After being tasked with delivering the Community keynote at GitLab's internal Contribute 2021 event, I decided it was high time to refresh my A/V setup to step up streaming quality a notch.
This is a work in progress post, but after someone asked, I thought I'd share what I did in case it can be of use to anyone.
- A decent HD webcam for audio and video (Logitech C920)
- A decent set of speakers and headphones (Creative Gigaworks T3, Logitech Marshall Monitor). The speakers had already started developing a noise and needed to be replaced
- Significant video quality improvement (more focus, sharpness, optional blur)
- Significant audio quality improvement (clean voice sound, no background noise)
- Platform-neutral hardware or hardware that works with Linux- Not a high-end set up. I do occasional talks, but I'm not a content creator
With that in mind, I came up with a basic setup to meet those goals and that is adapted to my workflow:
This is the first iteration for now. The setup works really well for my needs, but I'm also thinking of the second iteration once a new standing desk arrives.
- Video: Sony a6400 mirorless camera, with the 16-50mm kit lens. I was considering upgrading my venerable Nikon D5100+ in any case, which does not have clean HDMI output, so I went with it. Most professional content creators seem to recommend the a6100 or a6400. Backup: Logitech C920 webcam.
- Audio input: Elgato Wave:1 microphone. I decided to go for an USB microphone instead of an XLR microphone for setup and cable management simplicity (one cable only, no additional interfacing hardware required). I might reconsider this in the future, but for now this suits my needs. Backup: Deity V-Mic D4 Mini passive microphone, to enable offline, on-media-card recording, and also to plug the microphone to a teleprompter app with voice recognition. The additional backup is the integrated Logitech C920 webcam's microphone.
- Audio output: Audioengine HD3 speakers. Outstanding sound, extremely qualitative and compact build, with Bluetooth. Marshall Monitor headphones, which I've had for years. They might not be top of the range or have noise cancelling, but they are sturdy and made of metal. Unlike my old Sennheiser headphones, which were made of plastic and disintegrated at some point. I like the fact that I can choose between Bluetooth and wires.
- Light: Elgato Ring Light. A pair of Elgato Key Light or Key Light Air seem to be some of the de-facto standards for streamers and content creators. I went with the ring light for the extra flexibility to be able to mount the camera in the middle, and because it seems to be easier on the eyes than the other two if it's pointing at you.
- Gear mounts: I mount the camera on a SmallRig a6000/a6300 cage, which in turn is mounted onto a tripod with an Arca-Swiss quick release plate. Any good quality tripod will do. This allows me to either remove the whole camera setup and mount it somewhere else, and to also easily remove the camera body whenever I take it out for family and amateur photos. In this case, the microphone and any other attachments can be left in the cage, without having to mount them to the body every time. Elgato Multimount S to mount the light source on. It came already with the light and it's modular, so I might add an arm attachment to it to replace the (temporary) tripod. Also, my desk plate is too wide for any mount clamps, so I had to improvise a temporary mount location with a piece of wood and a woodworking clamp. The microphone is on an Elgato Wave Mic Arm LP (Low Profile) arm, which folds beautifully on the side when not used, and does not get in the way when used. The original Elgato microphone stand could be nicely recycled into a headphone stand after the microphone was mounted on the mic arm.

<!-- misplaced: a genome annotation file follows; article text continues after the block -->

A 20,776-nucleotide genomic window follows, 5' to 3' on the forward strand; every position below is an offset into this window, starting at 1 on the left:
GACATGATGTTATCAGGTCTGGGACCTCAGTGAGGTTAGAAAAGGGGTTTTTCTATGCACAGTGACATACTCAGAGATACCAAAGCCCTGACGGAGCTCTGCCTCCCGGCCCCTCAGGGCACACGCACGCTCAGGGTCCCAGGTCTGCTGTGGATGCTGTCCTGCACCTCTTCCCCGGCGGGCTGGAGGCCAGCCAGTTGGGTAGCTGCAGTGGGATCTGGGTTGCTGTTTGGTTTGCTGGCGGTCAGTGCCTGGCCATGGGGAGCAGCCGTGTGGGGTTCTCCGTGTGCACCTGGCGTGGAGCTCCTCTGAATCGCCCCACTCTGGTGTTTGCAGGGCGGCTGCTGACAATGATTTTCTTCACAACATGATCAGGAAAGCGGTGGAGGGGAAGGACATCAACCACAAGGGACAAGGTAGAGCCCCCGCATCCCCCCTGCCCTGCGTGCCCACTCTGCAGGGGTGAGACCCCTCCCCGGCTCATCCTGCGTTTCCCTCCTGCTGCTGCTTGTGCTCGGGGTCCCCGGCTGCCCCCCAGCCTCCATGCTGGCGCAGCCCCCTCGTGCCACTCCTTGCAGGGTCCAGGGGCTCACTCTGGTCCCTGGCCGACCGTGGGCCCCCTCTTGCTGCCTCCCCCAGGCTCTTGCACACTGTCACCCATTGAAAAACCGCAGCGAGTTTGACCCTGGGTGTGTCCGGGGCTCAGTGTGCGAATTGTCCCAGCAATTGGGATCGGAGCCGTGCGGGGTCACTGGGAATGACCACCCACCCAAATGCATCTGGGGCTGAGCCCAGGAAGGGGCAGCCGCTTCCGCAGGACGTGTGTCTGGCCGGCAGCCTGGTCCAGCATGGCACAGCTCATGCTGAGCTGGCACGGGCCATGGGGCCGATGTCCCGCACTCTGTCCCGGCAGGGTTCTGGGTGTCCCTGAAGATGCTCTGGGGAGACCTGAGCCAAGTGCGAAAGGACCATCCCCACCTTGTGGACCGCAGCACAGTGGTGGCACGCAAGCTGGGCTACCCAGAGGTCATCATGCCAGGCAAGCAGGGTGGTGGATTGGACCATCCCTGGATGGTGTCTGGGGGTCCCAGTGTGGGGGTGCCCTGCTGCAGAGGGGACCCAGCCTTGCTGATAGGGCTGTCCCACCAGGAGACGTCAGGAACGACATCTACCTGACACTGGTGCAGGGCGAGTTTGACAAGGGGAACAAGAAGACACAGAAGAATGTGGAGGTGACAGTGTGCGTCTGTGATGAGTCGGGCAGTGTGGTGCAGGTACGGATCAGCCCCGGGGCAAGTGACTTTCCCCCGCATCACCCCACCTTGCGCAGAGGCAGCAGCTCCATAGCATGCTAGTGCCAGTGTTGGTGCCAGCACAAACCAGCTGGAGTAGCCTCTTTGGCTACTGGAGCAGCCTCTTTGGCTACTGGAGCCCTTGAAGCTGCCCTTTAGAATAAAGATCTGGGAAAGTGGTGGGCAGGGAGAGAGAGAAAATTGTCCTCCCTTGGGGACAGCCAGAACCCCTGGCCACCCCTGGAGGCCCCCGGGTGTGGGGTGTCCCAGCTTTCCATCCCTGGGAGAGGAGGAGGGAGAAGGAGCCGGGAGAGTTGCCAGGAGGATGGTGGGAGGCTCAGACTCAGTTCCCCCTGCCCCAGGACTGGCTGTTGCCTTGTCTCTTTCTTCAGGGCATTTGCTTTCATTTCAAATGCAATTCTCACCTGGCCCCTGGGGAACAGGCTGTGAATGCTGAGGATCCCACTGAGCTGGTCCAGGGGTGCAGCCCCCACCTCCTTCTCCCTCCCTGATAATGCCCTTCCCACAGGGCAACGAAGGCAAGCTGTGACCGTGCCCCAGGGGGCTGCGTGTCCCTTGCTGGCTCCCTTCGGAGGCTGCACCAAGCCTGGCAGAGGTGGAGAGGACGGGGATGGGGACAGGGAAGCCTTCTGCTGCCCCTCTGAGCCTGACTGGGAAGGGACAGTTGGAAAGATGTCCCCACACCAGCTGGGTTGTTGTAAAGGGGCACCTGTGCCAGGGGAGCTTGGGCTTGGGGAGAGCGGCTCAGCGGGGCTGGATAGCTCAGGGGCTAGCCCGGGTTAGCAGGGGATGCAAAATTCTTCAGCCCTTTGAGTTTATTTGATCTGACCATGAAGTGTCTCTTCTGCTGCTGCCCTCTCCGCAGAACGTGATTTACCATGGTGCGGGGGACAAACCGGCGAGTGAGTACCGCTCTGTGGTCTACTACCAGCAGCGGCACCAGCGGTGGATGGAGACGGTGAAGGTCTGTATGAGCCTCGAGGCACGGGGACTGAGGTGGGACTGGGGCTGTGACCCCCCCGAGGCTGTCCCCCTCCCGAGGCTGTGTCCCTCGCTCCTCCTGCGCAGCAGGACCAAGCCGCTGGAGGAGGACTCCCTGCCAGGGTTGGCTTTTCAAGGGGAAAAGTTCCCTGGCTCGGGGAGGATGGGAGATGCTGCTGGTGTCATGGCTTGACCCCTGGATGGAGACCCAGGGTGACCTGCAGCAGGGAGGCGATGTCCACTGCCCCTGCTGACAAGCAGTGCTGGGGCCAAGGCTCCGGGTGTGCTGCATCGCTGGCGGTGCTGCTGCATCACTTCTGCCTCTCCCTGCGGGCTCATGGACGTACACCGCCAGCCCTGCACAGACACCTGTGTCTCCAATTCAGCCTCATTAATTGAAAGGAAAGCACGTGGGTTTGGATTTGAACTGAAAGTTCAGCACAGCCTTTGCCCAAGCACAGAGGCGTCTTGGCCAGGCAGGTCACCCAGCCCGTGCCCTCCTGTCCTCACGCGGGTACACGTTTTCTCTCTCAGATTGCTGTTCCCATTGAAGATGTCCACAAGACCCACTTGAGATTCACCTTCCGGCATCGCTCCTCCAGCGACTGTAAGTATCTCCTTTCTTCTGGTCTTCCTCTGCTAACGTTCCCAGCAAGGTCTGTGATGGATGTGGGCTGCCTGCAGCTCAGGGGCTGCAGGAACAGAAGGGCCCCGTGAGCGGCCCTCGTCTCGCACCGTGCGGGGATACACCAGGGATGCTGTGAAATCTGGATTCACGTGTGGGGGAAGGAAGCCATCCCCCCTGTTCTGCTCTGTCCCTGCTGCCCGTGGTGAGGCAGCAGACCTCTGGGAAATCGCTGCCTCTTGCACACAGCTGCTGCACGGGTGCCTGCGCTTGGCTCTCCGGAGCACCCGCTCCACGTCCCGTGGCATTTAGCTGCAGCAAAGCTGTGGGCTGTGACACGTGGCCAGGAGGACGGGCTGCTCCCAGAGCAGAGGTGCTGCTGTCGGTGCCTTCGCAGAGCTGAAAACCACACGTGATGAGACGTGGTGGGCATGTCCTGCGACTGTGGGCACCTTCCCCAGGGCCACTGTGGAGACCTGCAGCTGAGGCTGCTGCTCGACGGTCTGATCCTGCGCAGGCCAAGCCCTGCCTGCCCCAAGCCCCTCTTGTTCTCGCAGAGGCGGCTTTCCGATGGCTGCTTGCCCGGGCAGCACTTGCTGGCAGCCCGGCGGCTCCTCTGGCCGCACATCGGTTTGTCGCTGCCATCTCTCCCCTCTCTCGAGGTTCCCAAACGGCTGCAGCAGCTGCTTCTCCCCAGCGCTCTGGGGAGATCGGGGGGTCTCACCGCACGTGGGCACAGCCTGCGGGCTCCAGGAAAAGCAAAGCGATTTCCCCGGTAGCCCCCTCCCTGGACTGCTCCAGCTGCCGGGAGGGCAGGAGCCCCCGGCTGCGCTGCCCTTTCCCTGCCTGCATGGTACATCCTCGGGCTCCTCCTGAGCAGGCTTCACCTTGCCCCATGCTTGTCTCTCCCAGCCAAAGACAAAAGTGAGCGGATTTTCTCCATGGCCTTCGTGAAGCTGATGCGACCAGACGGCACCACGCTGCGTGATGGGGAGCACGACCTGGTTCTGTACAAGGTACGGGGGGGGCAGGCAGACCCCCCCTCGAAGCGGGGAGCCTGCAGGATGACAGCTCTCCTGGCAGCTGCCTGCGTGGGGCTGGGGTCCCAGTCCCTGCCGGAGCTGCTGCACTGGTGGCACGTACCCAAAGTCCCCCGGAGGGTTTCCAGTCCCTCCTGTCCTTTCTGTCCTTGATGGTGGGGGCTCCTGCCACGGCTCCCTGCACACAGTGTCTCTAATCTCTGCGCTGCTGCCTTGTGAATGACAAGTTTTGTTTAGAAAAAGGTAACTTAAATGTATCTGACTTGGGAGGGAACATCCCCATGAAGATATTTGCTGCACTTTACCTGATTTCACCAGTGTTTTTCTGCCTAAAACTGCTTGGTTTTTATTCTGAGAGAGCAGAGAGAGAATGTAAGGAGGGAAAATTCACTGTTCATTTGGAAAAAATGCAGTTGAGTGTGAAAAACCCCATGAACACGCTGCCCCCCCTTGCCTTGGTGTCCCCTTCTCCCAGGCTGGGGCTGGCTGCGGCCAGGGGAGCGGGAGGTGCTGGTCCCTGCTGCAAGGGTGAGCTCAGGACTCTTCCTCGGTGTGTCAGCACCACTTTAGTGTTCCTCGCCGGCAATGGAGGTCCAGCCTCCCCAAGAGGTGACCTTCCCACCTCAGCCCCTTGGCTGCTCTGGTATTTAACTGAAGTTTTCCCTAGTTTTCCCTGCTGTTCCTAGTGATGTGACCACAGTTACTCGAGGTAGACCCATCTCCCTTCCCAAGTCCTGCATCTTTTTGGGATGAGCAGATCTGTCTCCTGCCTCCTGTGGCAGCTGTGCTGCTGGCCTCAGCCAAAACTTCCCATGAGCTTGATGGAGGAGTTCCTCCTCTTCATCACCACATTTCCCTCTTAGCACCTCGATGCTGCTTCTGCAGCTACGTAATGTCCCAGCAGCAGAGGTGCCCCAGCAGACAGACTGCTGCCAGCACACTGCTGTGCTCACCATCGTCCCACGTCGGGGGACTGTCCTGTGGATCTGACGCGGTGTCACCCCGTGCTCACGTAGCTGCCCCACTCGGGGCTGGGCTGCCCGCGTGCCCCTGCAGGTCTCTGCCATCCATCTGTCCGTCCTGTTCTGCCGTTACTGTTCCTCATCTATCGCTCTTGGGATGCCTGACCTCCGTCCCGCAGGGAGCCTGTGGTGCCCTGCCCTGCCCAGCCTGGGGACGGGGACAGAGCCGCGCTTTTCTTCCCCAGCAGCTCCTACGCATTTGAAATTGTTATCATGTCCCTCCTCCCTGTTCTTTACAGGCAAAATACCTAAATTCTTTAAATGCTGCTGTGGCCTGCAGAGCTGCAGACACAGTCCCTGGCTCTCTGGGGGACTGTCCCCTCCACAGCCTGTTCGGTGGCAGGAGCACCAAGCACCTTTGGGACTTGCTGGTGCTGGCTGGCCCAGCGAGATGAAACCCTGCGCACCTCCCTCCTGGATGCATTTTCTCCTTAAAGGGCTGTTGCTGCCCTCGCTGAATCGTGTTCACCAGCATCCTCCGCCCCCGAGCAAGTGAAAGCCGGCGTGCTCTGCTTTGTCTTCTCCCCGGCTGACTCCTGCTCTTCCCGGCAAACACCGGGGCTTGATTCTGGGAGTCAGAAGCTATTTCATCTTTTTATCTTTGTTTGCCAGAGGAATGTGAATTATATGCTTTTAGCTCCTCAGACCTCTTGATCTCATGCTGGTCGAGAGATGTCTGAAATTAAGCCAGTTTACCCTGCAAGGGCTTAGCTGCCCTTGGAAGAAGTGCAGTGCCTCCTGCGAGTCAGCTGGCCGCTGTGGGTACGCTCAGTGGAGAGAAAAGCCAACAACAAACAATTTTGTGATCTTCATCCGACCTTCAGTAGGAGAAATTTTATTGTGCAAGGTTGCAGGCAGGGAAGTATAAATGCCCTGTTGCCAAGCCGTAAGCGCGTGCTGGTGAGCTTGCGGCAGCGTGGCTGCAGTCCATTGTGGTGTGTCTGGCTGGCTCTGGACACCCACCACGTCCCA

- Interfaces: to interface the HDMI output from the camera to the computer, I use an Avermedia ExtremeCap HDMI/USB3.0 converter. The nice thing about it is that it's hardware-only and works on any platform without the need for drivers or additional software. With an aluminum body it's very sturdy and has a handy LED to inform about the link's status. All devices are ultimately connected with the computer through a Wavlink USB 3.0 7-port hub. The nice thing about it is that it has independent switches to turn outputs on and off. The not so nice thing about it is that it's the second in a row that I'll have to return as the output status LEDs are either permanently on or off. Also Sony's IR Remote control to quickly adjust the zoom and other settings in the camera.
- Videoconferencing: Zoom, occasionally Google Meet for external conferences, or any other online conferencing platform
- Recording: OBS Studio
- Monitoring: pasystray, pulsemixer or pavucontrol to watch audio levels and setup default sources. Mixxx for easy microphone sound monitoring.
- Hardware control: Elgato Light Control GNOME extension to control the brightness and light temperature from the Ring Light. Great that it has a REST API, although it's not publicly documented. I also tried the Android apps: Sony's Imaging Edge for camera zoom and settings (abandoned it as WiFi pairing is clumsy at best) and Elgato Light Control (works ok).
For the next iteration, I'm planning to:
- Simplify the number of mounts/tripods. Optionally integrate them in a new monitor stand.
- Learn more about audio post-processing. Potentially add noise and compressor filters with OBS and route sound to other applications.